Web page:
Human Resources

From employment law to compensation and benefits, FMLA and hiring and firing and more, Business Management Daily provides comprehensive Human Resources updates.

Discover how your colleagues – and competitors – are dealing with discrimination and harassment, employment law, benefits programs, and more.

The U.S. Supreme Court handed employers a major victory this week by clarifying that workers who claim pay discrimination must file their complaints within 180 days of the alleged offense. But this ruling could, in the short run, lead to a spike in pay-bias claims.

Rather than calming the turbulent legal waters, the revamping of the federal overtime laws in 2004 has churned up even more disputes and lawsuits ...

If you think that you can forget about a discrimination dispute just because the employee doesn't file an EEOC complaint within the allotted time, you may be in for a surprise. As a new court ruling shows, the EEOC can sue your organization years, or even decades, after the alleged discrimination took place ...

Don't think that an employee who quietly suffers name-calling for years can't sue. Courts and the EEOC won't be swayed by your argument that "he put up with it for 20 years, so how bad could it have been?" ...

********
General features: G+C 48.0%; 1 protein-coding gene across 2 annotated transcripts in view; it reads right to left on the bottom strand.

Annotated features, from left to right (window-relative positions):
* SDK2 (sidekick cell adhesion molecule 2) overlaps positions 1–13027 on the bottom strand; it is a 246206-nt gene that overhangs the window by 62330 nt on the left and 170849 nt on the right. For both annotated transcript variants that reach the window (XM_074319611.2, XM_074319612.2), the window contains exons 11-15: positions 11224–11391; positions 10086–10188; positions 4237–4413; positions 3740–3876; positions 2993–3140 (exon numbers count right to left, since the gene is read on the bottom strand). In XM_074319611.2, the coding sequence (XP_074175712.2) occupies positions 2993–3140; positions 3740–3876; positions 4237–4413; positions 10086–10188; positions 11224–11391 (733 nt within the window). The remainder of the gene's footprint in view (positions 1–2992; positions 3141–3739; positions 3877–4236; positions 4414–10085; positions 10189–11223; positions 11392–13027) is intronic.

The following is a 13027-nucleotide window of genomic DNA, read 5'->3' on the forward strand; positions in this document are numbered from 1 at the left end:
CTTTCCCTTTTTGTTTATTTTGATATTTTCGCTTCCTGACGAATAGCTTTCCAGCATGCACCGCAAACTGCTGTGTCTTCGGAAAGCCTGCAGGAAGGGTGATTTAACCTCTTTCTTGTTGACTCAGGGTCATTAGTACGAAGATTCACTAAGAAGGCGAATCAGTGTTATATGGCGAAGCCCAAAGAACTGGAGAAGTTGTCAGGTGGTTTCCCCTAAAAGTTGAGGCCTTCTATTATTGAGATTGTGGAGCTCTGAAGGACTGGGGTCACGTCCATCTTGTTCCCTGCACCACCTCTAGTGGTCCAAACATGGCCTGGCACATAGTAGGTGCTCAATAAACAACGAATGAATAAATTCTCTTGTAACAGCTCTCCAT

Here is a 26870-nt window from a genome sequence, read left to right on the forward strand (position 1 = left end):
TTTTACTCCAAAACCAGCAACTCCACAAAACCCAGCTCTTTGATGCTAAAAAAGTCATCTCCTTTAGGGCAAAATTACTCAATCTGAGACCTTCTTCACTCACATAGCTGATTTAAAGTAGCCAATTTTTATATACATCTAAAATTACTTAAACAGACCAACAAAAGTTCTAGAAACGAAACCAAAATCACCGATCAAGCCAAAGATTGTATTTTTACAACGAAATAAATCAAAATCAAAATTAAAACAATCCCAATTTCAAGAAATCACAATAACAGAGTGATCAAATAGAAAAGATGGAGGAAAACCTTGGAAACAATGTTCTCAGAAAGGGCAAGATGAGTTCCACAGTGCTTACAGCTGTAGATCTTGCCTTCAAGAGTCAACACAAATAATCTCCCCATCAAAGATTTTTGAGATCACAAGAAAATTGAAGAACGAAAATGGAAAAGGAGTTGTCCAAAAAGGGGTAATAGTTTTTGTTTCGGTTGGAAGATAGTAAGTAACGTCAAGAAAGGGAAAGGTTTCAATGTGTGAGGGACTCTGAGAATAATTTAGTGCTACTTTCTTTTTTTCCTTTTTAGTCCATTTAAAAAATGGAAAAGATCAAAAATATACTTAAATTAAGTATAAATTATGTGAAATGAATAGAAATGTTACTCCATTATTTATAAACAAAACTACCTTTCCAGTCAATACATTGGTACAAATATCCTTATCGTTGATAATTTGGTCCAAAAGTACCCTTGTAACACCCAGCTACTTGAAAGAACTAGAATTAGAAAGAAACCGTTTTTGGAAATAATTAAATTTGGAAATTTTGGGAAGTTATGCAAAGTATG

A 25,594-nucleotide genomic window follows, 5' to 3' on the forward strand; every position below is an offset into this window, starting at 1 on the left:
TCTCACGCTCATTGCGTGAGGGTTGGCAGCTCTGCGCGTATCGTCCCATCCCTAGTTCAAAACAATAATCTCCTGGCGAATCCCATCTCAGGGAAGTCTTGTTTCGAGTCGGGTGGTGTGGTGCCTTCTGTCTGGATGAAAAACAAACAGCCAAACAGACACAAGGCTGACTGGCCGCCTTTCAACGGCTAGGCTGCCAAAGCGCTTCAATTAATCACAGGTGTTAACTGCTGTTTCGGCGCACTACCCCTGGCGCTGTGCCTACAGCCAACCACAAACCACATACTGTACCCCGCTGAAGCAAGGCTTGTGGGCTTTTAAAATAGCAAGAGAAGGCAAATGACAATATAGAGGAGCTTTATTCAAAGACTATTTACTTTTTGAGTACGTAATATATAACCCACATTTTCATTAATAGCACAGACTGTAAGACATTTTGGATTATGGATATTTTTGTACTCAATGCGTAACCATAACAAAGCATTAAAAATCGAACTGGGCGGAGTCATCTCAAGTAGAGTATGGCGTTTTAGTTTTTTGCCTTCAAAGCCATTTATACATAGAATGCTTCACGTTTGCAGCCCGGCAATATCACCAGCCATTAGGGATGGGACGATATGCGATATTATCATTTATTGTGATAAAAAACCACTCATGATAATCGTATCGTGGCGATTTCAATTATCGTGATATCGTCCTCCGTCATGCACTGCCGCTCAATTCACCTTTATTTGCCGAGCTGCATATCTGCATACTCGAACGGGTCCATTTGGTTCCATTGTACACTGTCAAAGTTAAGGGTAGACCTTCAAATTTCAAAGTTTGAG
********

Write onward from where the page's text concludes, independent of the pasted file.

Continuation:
The U.S. Labor Department is proposing changes to the way non-U.S. citizens are certified for permanent employment in the United States. Specifically, the government would prevent employers from shifting visas from one foreign worker to another ...

Although it may be tempting to let unproven employees "try out" a promotion to see if they'll work out, be careful of the hidden legal risks. If you treat the acting supervisor differently than other promoted employees, you could end up on the wrong end of a discrimination suit ...

Any tests you use to screen applicants should relate to the job, and you must be prepared to prove that they do. If you can't and a protected group of workers (e.g., women, minorities) tend to score poorly, you're just asking for a lawsuit ...

A growing number of high-tech workers are complaining that they're losing jobs not only to foreign workers overseas but also to foreign workers who enter the United States under the little-known L-1 visa category ...

Q. If an employee speaks Spanish and doesn’t understand English, am I required to have my handbooks and other policies translated into Spanish? Is the handbook valid if the employee signs but does not understand the content? —A.B., California

The federal job anti-discrimination law (Title VII of the 1964 Civil Rights Act) applies to employers with 15 or more employees. So, if you have fewer than 15 workers, you may think you're automatically immune from such suits. Not so fast, says a new Supreme Court ruling ...